Today, Penn still uses the same ratio across the Common Data Set and government worksheets, but it now ceases to acknowledge the different ways of calculation in its new reports.
The student-faculty ratio is a murky concept for enormous institutions such as Penn that offer various degrees and certificates at various levels of studies. It becomes all the more easier for institutions to bend the rules when no one closely examines the calculations. Class size and the student-faculty ratio combined accounts for 9% in the U.S. News ranking calculation.
Not only does this instance speak to the innate challenges of an overly generalized ranking system, but it also demonstrates how institutions collectively bend the rules to benefit themselves. Whereas higher educational institutions normally hold students to the highest conduct, they have failed to hold themselves to the lowest standards of conduct, let alone the highest.
As students, we sometimes also face the allure and possible rewards for bending the rules. But thanks to years of learning the values of integrity, fairness, and equity, many of us will hold ourselves accountable. We also have to abide by the playbook set forth by universities widely known as the student code of conduct.
But there is no playbook for a trillion-dollar industry that seeks profits from information-scarce families who look up to the rankings published by websites such as U.S. News to decide on their educational future.
When institutions lie, they cover it up. And when it has become too late for a plain old cover-up, they lay down for a while, wishing for the scandal to go away as time passes.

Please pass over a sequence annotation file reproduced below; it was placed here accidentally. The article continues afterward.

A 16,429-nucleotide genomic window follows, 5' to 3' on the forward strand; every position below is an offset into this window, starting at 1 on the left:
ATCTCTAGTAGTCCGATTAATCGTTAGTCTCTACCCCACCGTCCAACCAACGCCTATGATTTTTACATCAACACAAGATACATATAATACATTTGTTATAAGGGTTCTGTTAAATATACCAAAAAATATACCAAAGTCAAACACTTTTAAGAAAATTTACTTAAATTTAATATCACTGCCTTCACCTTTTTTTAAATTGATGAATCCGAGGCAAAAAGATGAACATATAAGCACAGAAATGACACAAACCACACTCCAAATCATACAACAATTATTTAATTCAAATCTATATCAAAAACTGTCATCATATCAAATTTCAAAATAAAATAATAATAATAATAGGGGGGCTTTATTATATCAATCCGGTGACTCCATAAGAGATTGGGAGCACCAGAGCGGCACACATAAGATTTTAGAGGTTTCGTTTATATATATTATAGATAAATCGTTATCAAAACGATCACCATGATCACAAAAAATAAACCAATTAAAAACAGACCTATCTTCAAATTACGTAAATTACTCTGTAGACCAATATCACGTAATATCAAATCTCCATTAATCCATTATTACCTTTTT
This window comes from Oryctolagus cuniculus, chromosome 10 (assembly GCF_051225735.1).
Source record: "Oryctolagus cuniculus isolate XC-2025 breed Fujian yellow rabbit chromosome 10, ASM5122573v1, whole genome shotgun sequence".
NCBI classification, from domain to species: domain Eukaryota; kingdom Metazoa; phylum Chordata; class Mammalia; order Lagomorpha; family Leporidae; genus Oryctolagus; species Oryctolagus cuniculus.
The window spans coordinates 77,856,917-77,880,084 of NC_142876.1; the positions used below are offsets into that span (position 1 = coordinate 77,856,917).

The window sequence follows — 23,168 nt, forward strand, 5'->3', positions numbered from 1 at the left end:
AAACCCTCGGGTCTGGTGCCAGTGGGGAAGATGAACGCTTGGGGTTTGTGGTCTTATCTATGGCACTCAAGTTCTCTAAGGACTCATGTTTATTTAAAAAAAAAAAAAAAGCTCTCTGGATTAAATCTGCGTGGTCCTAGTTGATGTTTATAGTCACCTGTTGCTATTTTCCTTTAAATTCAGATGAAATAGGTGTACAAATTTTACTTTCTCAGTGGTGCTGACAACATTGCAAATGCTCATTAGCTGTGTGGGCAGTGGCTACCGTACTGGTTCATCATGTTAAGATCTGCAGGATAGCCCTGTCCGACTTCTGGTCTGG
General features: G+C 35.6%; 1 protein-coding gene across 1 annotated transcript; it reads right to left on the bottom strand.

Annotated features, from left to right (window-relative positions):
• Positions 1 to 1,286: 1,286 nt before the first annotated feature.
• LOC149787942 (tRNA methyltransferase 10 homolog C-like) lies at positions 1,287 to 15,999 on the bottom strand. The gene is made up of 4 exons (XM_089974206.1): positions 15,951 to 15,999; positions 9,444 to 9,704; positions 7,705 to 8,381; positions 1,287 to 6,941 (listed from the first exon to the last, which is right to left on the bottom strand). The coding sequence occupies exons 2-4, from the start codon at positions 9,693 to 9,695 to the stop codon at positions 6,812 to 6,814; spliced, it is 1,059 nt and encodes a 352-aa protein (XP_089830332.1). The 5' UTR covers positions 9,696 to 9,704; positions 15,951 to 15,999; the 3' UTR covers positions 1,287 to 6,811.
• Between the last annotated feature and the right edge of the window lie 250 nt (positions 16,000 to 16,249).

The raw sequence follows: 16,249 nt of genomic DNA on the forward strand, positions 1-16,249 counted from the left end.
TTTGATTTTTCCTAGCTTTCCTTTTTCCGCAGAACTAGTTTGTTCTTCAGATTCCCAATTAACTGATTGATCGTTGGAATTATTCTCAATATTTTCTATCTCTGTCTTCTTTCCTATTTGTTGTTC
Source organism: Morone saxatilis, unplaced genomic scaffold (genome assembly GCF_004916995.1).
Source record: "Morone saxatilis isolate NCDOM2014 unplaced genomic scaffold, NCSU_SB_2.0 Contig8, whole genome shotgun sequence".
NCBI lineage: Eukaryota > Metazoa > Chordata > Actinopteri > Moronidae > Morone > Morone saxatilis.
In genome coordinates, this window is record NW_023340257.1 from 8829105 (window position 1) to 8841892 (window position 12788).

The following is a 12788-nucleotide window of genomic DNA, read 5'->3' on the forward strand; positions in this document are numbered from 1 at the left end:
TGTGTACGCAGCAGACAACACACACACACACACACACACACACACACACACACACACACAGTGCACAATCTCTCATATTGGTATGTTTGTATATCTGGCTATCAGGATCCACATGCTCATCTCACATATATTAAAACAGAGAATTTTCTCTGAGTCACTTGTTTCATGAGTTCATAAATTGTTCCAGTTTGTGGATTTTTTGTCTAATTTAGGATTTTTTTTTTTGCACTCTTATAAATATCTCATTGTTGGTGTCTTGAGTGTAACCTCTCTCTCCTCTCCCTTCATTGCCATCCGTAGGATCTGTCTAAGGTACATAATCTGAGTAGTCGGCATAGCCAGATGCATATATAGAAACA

In 2019, UC Berkeley notified U.S. News that they “misreported” data used to calculate college rankings since 2014, resulting in the school’s removal from the 2019 national rankings. However, there were no further investigations nor punishment for schools like Berkeley that cheated the system for years. In 2020, UC Berkeley promptly returned for the 2020 U.S. News Best National Universities Rankings.
How can we ensure that these institutions are reporting the correct data if no one can detect violations unless they self-report such actions? Why do university admission offices get less scrutiny than the conduct of college students?
It’s time to hold liars legally accountable for their actions.
Last year, the former dean of Temple University’s Fox School of Business, Moshe Porat, was convicted of fraud and sentenced to 14 months in prison on charges that he conspired to defraud donors, applicants, and students about the program’s rankings and application process.
Porat was only one of the few liars who were caught, but there are many who have gotten away with their shady conducts because institutions have little incentive to scrutinize them.
As students, we can take action to demand more transparency from schools to disclose how important factors are calculated and reported. On July 12, a former Columbia student filed a class action lawsuit against the university for falsely representing its data that helped it ascend to its previous second place in the U.S. News rankings before being unranked. The lawsuit claims that thousands of students have been misled by Columbia’s misreported data and paid tuition for a university that they otherwise would not have applied to.
It’s time to write a legally binding code of conduct for the institutions and hold them to account in court.
SAM ZOU is a College junior studying political science from Shenzhen, China. His email is email@example.com.